picture via http://www.guardian.co.uk
A tweet from Tom Harris MP:
The only way Fred Goodwin could be any more unpopular is if his alleged affair had been with Nick Clegg.
It is just over 12 months ago that one man was touring the UK to address crowds of well-wishers, fans and even a few voters in the final stages of the General Election campaign. Buoyed by a strong performance in the leaders’ debates, Nick Clegg appeared to have been elevated to that much envied status of political pop star. How things have changed. After forming the coalition with the Conservatives, embracing deficit reduction plans and U-turning on tuition fees, he is now the object of opposition scorn where MPs compete to see who can be nastiest to prove their tribal credentials. And even those on the government’s side don’t seem to hold a high opinion:
Mr Clegg was mocked by both Tory and Labour MPs as he gave a statement in the Commons on the proposals, which will now be scrutinised by a committee of 13 peers and 13 MPs, with a report due early next year. (Discussing the launch of Lord’s reforms- The Daily Telegraph)
He seems to have gone from Palm Sunday adulation to Good Friday mockery in the course of 12 roller coaster months. But this post isn’t about feeling sorry for the Deputy Prime Minister, rather to learn the salutory lesson of human identity. If we base our identity, our value in the opinions of others, then we will be all over the place in our sense of worth. We will think we can change the world one minute, unable to change the sheets the next. We all make mistakes, we all break promises- it’s just that most of us don’t have them beamed up in the full glare of public opinion. Of course, it’s public opinion that got Nick Clegg where he was 12 months ago and if you can’t stand the heat… But our identity is rooted in the image of God implanted in each one of us and that, for all our foolishness, deceit and self-centredness the man who is God was stuck on a tree. This is our worth. This reclaims our identity if we respond to his act of self-sacrifice. It gives us the strength to cope with the fluctuations of praise and criticism, of respect and contempt.We may not have dog mess posted through our letterboxes but we have sharp-tongued exchanges designed to destroy rather than build-up. And it would be wise to know who we are when we face it.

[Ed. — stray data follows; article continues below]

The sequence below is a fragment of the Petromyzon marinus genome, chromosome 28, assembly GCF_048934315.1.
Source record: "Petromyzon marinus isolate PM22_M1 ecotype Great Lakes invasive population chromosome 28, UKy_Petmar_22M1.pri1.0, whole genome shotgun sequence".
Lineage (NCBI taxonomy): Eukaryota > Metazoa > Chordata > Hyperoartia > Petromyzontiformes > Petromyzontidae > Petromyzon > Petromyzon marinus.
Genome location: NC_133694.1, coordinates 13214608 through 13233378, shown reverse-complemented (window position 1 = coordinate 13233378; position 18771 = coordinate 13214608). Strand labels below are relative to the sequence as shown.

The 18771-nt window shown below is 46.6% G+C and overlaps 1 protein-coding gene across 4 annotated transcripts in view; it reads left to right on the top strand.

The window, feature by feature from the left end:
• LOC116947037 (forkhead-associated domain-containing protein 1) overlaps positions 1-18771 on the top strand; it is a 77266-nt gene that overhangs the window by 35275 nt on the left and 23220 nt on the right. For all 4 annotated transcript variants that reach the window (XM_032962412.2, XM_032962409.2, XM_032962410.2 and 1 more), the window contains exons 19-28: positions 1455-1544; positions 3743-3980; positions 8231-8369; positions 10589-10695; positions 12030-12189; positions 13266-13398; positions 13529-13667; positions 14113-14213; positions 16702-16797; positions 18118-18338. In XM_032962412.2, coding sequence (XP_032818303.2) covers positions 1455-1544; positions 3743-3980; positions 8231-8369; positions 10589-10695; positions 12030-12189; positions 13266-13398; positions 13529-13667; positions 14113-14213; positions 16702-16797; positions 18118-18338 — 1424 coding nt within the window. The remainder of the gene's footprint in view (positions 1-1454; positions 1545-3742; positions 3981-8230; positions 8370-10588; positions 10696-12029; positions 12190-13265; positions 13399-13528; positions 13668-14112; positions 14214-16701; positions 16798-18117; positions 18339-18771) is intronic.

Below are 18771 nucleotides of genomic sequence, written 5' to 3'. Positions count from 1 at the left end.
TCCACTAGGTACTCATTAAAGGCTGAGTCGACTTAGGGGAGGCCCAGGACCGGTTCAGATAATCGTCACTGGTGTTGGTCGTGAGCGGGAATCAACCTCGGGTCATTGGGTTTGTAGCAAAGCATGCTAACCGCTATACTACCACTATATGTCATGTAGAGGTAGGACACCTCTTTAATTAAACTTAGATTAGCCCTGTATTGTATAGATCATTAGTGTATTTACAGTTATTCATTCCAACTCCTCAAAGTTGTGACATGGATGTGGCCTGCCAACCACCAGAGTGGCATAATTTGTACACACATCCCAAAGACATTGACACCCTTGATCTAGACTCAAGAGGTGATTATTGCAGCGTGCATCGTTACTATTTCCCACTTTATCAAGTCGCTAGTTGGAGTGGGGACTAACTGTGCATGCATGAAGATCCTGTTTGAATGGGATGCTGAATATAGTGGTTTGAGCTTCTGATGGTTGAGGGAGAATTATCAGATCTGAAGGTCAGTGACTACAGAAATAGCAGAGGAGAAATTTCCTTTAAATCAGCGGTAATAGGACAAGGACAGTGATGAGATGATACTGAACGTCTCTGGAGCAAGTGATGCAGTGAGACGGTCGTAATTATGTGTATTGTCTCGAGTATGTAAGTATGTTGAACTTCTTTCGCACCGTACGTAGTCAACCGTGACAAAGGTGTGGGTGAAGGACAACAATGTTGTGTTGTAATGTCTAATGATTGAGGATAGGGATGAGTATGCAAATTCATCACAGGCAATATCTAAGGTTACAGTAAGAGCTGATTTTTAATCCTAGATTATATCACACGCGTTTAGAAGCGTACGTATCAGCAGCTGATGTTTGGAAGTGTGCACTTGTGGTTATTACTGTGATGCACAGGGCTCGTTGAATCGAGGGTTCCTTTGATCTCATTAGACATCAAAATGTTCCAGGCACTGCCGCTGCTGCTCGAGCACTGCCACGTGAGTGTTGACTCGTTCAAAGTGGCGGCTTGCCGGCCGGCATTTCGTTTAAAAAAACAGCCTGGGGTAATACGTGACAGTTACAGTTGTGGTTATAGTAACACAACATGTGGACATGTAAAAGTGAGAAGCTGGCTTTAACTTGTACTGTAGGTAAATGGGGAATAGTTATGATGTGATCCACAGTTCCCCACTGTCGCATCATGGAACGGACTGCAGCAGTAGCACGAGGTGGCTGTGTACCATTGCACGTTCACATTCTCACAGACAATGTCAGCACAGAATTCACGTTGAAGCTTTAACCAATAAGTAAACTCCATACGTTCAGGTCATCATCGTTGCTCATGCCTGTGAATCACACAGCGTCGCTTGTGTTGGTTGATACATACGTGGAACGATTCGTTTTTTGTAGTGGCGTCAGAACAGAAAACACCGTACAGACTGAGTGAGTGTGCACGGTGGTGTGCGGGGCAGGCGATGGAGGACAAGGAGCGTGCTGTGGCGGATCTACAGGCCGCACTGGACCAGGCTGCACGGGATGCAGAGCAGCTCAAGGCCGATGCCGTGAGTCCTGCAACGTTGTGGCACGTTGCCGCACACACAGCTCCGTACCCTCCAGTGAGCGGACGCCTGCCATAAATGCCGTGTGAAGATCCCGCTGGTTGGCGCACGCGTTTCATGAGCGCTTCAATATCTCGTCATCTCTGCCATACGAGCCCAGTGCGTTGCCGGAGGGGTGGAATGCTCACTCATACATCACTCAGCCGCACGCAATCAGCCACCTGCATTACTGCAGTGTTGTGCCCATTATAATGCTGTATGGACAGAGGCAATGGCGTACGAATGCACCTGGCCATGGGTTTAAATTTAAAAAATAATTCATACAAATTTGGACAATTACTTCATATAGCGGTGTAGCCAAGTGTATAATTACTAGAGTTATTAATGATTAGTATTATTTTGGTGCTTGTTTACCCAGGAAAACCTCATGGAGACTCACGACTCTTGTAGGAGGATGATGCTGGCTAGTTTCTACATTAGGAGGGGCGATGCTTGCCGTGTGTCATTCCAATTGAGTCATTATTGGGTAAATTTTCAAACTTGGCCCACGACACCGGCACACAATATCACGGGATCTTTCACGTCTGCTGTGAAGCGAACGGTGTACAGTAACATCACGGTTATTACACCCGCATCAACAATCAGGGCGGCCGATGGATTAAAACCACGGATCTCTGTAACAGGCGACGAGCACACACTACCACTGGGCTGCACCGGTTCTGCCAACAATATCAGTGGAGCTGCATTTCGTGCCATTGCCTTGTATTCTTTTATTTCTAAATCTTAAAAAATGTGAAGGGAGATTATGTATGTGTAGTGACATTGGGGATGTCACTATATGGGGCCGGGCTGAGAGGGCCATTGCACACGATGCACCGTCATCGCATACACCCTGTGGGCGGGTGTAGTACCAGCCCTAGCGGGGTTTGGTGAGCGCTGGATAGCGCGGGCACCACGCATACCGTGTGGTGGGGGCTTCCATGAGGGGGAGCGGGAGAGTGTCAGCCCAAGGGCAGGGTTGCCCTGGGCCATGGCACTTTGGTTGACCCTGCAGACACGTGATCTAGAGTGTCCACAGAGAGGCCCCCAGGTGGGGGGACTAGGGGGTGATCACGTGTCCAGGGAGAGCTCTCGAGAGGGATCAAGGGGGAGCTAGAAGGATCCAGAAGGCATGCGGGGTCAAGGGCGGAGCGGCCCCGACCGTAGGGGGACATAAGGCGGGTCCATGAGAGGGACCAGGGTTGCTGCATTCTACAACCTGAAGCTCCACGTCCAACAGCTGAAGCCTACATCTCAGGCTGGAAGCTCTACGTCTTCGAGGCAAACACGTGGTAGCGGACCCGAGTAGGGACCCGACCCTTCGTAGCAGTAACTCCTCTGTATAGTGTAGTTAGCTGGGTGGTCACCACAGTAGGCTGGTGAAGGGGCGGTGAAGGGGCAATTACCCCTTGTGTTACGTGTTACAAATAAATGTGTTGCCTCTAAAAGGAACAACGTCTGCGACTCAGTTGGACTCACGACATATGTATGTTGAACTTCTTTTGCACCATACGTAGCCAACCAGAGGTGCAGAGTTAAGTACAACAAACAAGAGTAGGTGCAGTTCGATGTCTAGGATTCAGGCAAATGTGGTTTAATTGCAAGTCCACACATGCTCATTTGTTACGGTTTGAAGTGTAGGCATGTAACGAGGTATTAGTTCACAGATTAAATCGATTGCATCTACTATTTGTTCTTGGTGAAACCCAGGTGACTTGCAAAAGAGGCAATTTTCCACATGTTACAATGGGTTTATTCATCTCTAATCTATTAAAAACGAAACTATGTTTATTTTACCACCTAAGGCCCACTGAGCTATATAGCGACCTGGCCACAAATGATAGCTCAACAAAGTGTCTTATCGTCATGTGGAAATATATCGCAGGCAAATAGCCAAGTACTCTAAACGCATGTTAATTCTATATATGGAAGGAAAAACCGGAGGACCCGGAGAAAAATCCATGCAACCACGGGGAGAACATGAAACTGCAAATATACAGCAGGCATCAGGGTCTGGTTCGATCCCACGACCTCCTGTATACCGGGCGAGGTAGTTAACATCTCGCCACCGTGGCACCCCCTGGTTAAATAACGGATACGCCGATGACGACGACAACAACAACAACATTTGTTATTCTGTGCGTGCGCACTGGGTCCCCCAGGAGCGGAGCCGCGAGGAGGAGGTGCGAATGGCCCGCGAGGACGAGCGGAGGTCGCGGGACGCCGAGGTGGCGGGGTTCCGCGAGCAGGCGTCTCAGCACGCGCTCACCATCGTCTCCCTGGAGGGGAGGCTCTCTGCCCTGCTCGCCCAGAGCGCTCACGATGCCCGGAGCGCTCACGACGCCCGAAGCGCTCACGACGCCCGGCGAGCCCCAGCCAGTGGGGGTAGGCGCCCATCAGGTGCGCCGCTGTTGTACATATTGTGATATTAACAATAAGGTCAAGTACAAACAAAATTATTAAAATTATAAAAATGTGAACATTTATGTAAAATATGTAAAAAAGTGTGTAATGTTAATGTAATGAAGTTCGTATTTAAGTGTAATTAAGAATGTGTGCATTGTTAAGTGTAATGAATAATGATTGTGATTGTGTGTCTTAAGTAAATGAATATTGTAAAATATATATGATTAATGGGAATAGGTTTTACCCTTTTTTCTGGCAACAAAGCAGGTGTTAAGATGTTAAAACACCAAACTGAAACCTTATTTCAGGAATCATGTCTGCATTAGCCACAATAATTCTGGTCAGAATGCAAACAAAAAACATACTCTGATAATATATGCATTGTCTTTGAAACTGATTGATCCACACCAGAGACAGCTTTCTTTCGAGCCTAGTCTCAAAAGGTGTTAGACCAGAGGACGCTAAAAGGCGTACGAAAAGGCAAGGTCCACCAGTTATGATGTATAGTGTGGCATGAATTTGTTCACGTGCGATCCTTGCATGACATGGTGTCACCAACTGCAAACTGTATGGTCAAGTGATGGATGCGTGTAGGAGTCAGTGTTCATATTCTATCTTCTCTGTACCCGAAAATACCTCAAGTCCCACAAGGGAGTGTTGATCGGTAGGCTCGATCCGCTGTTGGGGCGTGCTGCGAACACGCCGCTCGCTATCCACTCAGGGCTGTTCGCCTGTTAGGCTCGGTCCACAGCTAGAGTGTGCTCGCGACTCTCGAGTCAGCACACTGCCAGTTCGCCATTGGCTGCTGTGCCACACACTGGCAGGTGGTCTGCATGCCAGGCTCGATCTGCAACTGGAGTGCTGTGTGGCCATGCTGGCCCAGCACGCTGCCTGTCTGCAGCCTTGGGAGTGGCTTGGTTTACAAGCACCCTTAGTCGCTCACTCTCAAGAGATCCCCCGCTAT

It was a missed opportunity. After all the furore of ‘Gordon Brown meets a voter’ last Wednesday, Nick Clegg knew he’d be quizzed on immigration on Thursday night. Here is part of the speech I wanted to hear:
‘You, the British people, have demonstrated over the years how generous and hospitable you have been in welcoming people into this country. And that generosity has been rewarded by a culture of richness and diversity. For example, just think of the doctors from South Asia who have filled gaps in our national health service with commitment, dedication and skill- many departments would have been on their knees without them. And yet, there is a problem. There are people here who are unregistered, working in the black economy, often the victims of human trafficking who are unable to make their proper contribution to UK society as they fall prey to criminal gangs. It is time we allowed those who want to step up to the plate and pay their way to do just that: if they have been here for ten years and speak English, surely it is better for them and better for everyone that they are recognised and pay for the services we all depend upon. This is no open-ended amnesty, we agree that there must be criteria for future immigration to limit the numbers arriving but simply burying our heads in the sand about those already here is no solution at all.’
Instead, under pressure, he went all defensive rather than seizing the initiative. And in criticising Mr Clegg, I’m implicitly criticising them all. I’ve received a few questions around the country summarised by: ‘What is the Christian policy on immigration?’ Of course, there are a variety of views. But I always emphasise the Old Testament injunctions to provide a haven for the alien and the foreigner. The generosity of God’s grace means we cannot ignore the well-being of others. Naturally there are implications on our natural resources (especially given the rate of youth unemployment) that mean we cannot allow everybody to come and go as they please. But we do not have the option to ignore the suffering and misery of our neighbours. Mr Clegg: if this is your policy, believe it and communicate it with all the passion and conviction at your disposal. Mr Brown and Mr Cameron: don’t appeal to people’s worst instincts dictated by worry and fear. A healthy debate is what we need. Come on church, where’s your voice?